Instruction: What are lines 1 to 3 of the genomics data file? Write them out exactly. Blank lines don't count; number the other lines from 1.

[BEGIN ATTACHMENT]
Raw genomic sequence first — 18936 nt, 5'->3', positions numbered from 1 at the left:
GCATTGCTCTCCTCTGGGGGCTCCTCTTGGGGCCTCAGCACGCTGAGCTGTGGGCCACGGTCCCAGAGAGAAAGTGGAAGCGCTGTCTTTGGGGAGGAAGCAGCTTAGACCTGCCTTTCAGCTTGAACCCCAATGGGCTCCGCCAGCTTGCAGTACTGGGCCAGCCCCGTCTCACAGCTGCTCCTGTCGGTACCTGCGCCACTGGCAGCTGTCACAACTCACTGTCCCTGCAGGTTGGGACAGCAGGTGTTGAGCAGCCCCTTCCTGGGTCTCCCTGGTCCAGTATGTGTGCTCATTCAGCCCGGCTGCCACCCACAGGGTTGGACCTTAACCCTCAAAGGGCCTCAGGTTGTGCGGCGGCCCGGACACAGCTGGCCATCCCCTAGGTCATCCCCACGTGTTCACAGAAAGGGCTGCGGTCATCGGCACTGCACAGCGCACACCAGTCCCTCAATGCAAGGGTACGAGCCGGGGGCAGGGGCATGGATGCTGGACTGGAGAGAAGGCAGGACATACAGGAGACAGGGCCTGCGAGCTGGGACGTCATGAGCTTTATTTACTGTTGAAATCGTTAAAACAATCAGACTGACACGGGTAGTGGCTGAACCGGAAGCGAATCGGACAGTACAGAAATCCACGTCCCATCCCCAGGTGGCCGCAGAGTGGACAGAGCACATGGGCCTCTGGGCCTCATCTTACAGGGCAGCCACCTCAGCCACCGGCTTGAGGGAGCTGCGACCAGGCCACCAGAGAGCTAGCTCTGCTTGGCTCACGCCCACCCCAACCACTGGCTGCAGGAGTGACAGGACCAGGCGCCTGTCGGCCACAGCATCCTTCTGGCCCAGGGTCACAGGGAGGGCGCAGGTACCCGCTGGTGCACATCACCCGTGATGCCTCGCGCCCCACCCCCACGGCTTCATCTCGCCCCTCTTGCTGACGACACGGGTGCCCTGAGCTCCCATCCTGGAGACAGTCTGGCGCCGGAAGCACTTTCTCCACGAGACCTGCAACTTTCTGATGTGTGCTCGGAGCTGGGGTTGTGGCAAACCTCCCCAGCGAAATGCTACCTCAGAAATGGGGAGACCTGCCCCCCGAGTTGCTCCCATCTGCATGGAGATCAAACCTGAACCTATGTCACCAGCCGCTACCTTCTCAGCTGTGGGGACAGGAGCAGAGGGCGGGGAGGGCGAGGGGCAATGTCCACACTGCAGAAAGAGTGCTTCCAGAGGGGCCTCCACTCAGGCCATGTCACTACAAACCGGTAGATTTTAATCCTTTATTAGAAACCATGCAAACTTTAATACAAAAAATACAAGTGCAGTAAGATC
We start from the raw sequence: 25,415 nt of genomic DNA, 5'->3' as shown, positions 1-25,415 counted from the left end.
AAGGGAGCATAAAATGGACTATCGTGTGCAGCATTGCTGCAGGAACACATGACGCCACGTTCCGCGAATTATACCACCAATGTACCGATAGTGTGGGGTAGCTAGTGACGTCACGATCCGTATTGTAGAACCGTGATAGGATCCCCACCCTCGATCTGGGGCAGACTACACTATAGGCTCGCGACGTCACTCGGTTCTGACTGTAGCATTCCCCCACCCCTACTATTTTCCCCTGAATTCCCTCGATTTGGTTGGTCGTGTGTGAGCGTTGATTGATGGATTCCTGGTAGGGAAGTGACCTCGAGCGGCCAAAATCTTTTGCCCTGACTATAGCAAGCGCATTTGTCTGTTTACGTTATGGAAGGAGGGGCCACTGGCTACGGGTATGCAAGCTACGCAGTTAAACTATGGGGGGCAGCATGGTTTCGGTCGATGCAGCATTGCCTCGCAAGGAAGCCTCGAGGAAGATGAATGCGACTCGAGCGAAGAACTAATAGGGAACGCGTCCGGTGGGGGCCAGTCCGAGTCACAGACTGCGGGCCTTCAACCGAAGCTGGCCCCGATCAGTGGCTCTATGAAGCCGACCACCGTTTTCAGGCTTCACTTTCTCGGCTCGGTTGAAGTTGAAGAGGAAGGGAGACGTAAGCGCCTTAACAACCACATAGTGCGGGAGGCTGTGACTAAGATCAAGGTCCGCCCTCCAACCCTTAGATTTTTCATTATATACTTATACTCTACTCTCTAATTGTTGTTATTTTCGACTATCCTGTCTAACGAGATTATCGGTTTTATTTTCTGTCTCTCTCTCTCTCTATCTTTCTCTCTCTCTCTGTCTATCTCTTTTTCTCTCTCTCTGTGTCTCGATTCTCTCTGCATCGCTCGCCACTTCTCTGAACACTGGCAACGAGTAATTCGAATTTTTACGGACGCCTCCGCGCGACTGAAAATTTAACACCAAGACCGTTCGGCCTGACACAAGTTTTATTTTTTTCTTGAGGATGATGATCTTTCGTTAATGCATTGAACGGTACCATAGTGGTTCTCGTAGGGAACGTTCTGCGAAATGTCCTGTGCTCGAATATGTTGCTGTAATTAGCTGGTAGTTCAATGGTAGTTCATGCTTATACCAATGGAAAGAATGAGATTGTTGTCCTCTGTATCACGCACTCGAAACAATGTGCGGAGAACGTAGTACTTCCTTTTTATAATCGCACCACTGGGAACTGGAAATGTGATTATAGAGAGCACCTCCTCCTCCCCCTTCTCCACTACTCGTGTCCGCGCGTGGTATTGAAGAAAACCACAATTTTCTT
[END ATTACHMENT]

Raw genomic sequence first — 18936 nt, 5'->3', positions numbered from 1 at the left:
GCATTGCTCTCCTCTGGGGGCTCCTCTTGGGGCCTCAGCACGCTGAGCTGTGGGCCACGGTCCCAGAGAGAAAGTGGAAGCGCTGTCTTTGGGGAGGAAGCAGCTTAGACCTGCCTTTCAGCTTGAACCCCAATGGGCTCCGCCAGCTTGCAGTACTGGGCCAGCCCCGTCTCACAGCTGCTCCTGTCGGTACCTGCGCCACTGGCAGCTGTCACAACTCACTGTCCCTGCAGGTTGGGACAGCAGGTGTTGAGCAGCCCCTTCCTGGGTCTCCCTGGTCCAGTATGTGTGCTCATTCAGCCCGGCTGCCACCCACAGGGTTGGACCTTAACCCTCAAAGGGCCTCAGGTTGTGCGGCGGCCCGGACACAGCTGGCCATCCCCTAGGTCATCCCCACGTGTTCACAGAAAGGGCTGCGGTCATCGGCACTGCACAGCGCACACCAGTCCCTCAATGCAAGGGTACGAGCCGGGGGCAGGGGCATGGATGCTGGACTGGAGAGAAGGCAGGACATACAGGAGACAGGGCCTGCGAGCTGGGACGTCATGAGCTTTATTTACTGTTGAAATCGTTAAAACAATCAGACTGACACGGGTAGTGGCTGAACCGGAAGCGAATCGGACAGTACAGAAATCCACGTCCCATCCCCAGGTGGCCGCAGAGTGGACAGAGCACATGGGCCTCTGGGCCTCATCTTACAGGGCAGCCACCTCAGCCACCGGCTTGAGGGAGCTGCGACCAGGCCACCAGAGAGCTAGCTCTGCTTGGCTCACGCCCACCCCAACCACTGGCTGCAGGAGTGACAGGACCAGGCGCCTGTCGGCCACAGCATCCTTCTGGCCCAGGGTCACAGGGAGGGCGCAGGTACCCGCTGGTGCACATCACCCGTGATGCCTCGCGCCCCACCCCCACGGCTTCATCTCGCCCCTCTTGCTGACGACACGGGTGCCCTGAGCTCCCATCCTGGAGACAGTCTGGCGCCGGAAGCACTTTCTCCACGAGACCTGCAACTTTCTGATGTGTGCTCGGAGCTGGGGTTGTGGCAAACCTCCCCAGCGAAATGCTACCTCAGAAATGGGGAGACCTGCCCCCCGAGTTGCTCCCATCTGCATGGAGATCAAACCTGAACCTATGTCACCAGCCGCTACCTTCTCAGCTGTGGGGACAGGAGCAGAGGGCGGGGAGGGCGAGGGGCAATGTCCACACTGCAGAAAGAGTGCTTCCAGAGGGGCCTCCACTCAGGCCATGTCACTACAAACCGGTAGATTTTAATCCTTTATTAGAAACCATGCAAACTTTAATACAAAAAATACAAGTGCAGTAAGATC
We start from the raw sequence: 25,415 nt of genomic DNA, 5'->3' as shown, positions 1-25,415 counted from the left end.